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Scottish student support 2015-16: coming soon?

February 1, 2015

The student support rates for new and continuing students in Scotland for 2015-16 remain unknown.

This must be about as late as they have ever been (see this earlier post).  They are already an unprecedented 10 and a half months behind announcements for England, where admittedly the 2015-16 rates were announced exceptionally early, on 13 March last year.

On Wednesday, the Scottish Parliament will be debating Stage 3 of the Budget Bill and, presumably, passing the figures into law.  So an announcement on student grant and loan rates might be due in the next few days, as part of that.  If, for example, NUS Scotland’s bid for a bit of extra grant at low incomes has been successful,  that might be a good news story for Wednesday and an indication that the new administration is not simply rolling forwarded inherited policies.  A rise in the  minimum grant of £250, to £2,000 for the poorest students, would be a tidy headline. It would cost between £5 million and £8 million, depending how it was done (see footnote).  Raising mature students from £750 to £1000 would cost a little under £5 million.

These sort of figures could be found from the £21 million the Funding Council has been asked to hold back from university funding for next year, even after finding extra cash for FE bursaries.  But they would make a large dent in that and store up a pressure for future years; and even a change on this scale would represent only a step towards restoring the £35+ million taken out of the grant budget last year.

Still, there must be a reason for the delay and, now it’s clear that the SG has possibly found a way to liberate some £20 million from within the post-school budget,  something on these lines surely can’t be ruled out.


The most recent SAAS data (Table A8) showed that in 2013-14  there were 33,155 claimants for the  Young Student Bursary.  The table does not give separate figures for the numbers claiming at the highest rate (£1750) and the two lower rates (£1000 and £500), but evidence provided by the Scottish Government to the Scottish Parliament (see below) in autumn 2012 suggested they expected 57% of claimants to be at the maximum rate.  If 57% of YSB claimants received an extra £250, it would cost  £4.75 million: if they all did, £8.3 million.  A problem with only giving extra grant to the poorest group is the even sharper cliff edge it would create when household income tips from £16,999 to £17,000. There were 17,405 claimants for the Independent Student Bursary: giving each of them £250 more  would cost £4.351 million: the same cliff edge effect would apply.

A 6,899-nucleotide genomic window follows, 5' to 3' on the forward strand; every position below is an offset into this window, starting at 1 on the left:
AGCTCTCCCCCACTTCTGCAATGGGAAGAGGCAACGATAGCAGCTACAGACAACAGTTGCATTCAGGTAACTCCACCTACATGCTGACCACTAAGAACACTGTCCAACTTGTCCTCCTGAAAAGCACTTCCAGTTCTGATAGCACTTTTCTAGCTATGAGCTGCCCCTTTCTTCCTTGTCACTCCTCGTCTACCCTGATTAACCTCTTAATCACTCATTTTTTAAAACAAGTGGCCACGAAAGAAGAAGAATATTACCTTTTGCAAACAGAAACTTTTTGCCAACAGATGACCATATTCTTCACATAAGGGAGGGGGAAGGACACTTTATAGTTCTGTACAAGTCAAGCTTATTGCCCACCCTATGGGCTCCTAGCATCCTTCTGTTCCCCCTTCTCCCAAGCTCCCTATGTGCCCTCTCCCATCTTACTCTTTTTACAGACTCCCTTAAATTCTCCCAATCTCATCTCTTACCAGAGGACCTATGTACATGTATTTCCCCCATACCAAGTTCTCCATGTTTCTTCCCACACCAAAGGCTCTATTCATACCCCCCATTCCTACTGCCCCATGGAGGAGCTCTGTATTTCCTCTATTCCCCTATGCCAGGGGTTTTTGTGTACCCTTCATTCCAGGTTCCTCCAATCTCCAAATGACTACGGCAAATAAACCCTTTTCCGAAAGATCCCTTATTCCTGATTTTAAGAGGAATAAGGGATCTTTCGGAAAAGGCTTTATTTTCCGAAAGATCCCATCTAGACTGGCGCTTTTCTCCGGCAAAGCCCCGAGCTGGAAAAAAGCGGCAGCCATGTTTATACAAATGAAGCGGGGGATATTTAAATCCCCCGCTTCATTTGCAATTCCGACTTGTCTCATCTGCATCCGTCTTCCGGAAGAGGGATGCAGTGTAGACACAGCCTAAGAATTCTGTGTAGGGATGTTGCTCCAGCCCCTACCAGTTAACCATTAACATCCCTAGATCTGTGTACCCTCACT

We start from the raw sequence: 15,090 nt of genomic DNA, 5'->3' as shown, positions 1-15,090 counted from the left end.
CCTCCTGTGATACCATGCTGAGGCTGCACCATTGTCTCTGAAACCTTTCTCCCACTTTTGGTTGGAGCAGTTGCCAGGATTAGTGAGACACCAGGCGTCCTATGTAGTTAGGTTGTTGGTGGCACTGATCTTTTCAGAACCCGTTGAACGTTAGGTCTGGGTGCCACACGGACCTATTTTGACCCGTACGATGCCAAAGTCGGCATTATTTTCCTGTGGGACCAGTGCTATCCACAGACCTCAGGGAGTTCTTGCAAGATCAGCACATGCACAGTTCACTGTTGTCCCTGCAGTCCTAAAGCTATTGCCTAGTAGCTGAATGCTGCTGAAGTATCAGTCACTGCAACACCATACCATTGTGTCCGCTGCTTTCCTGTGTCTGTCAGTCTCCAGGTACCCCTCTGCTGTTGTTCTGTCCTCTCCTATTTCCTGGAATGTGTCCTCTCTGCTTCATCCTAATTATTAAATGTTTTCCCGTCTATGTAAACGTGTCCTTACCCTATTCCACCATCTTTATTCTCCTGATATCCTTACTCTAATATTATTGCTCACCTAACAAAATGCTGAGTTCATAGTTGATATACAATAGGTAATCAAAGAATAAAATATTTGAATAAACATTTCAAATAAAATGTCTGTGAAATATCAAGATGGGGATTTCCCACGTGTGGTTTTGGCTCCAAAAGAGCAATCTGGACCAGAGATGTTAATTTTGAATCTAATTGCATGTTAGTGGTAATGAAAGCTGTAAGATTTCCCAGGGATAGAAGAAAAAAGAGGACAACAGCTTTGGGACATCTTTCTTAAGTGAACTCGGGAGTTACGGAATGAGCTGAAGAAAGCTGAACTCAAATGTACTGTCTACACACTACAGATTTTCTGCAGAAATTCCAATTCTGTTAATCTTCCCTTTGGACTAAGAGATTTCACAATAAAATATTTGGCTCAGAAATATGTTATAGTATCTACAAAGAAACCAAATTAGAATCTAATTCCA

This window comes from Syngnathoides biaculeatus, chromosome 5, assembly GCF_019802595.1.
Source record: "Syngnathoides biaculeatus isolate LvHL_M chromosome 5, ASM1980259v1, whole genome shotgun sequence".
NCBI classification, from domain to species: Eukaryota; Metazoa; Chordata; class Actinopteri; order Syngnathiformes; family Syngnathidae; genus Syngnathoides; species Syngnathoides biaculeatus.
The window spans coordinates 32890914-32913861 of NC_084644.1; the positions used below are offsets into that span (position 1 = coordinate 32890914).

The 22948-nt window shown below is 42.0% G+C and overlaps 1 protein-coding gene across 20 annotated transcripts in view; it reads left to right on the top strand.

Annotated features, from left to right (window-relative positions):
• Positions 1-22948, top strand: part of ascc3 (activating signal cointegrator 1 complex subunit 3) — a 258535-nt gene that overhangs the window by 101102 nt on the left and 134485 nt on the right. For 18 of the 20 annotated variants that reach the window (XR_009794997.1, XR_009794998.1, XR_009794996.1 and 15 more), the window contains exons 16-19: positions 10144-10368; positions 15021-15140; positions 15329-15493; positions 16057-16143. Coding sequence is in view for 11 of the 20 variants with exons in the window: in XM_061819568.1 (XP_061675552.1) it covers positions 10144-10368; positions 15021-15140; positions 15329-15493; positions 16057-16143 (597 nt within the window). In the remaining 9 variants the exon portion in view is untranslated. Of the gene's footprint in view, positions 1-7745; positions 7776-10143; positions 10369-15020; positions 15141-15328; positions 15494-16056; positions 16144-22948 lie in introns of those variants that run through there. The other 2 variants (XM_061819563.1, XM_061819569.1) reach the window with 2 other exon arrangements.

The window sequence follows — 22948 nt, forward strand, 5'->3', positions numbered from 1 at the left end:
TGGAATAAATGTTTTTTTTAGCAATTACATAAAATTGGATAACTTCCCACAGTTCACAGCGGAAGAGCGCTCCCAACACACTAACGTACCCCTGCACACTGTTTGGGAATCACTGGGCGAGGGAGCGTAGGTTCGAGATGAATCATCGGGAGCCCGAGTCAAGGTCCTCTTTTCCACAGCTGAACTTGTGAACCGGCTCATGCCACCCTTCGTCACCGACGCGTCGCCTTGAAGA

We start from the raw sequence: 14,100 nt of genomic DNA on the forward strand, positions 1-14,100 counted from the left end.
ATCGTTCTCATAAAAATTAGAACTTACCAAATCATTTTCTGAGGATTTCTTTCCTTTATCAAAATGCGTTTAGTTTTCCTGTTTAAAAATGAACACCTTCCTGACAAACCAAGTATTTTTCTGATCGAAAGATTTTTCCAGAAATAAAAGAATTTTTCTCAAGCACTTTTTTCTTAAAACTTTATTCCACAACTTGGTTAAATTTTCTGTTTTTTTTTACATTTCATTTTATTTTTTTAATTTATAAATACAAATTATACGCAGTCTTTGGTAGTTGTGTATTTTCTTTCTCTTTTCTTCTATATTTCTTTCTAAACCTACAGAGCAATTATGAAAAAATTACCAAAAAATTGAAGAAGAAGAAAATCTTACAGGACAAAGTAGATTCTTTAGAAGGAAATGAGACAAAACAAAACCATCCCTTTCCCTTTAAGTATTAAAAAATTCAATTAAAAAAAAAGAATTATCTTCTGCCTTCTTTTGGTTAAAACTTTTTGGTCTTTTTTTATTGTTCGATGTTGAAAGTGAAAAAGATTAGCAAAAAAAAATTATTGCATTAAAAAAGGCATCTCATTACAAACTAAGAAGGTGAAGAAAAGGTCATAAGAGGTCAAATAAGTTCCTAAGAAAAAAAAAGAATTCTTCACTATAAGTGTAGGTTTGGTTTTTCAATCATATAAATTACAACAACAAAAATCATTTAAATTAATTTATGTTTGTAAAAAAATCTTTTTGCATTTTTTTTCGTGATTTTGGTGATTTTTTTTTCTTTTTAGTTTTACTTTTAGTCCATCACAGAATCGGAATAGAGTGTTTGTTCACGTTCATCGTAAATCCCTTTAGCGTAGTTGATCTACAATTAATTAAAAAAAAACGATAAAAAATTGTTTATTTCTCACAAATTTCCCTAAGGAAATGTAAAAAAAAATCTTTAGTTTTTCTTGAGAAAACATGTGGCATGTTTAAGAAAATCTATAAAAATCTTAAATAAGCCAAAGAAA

This table from the SG was included in the Education Committee’s report on the 2013-14 budget proposals (para 108).  It always looked a bit odd, as it projected total claimants for YSB of just under 42,000, well in excess of the numbers claiming up to that point and – in practice – more than 25% higher than the actual number in 2013-14.  The Education Committee has not, as far as I am aware, been given any explanation for this difference. The estimate of 57% of YSB claimants on the maximum rate assumes that even if the total numbers were not accurately predicted, the distribution between income bands is usable enough.

The SG slightly under-predicted ISB claimants, but within more normal margins of error for this sort of exercise: although, also slightly oddly at first sight, it used different income cut-offs from the actual scheme, which presumably would have been on the SAAS website by that point.

Support type Household income group Number of expected students Bursary Loan Total support
(£) (£) (£)
Young Students Less than £17,000 24,047 1,750 5,500 7,250
£17,001 – £23,000 7,982 1,000 5,500 6,500
£23,001 – £32,000 9,906 500 5,500 6,000
£32,001+ 56,835 0 4,500 4,500
Total Young Students 98,770
Independent Students Less than £18,000 16,621 750 6,500 7,250
£18,001 – £29,000 1,635 0 6,500 6,500
£29,001 – £32,000 290 0 6,000 6,000
£32,001+ 2,172 0 4,500 4,500
Total Independent 20,718
Total 119,488

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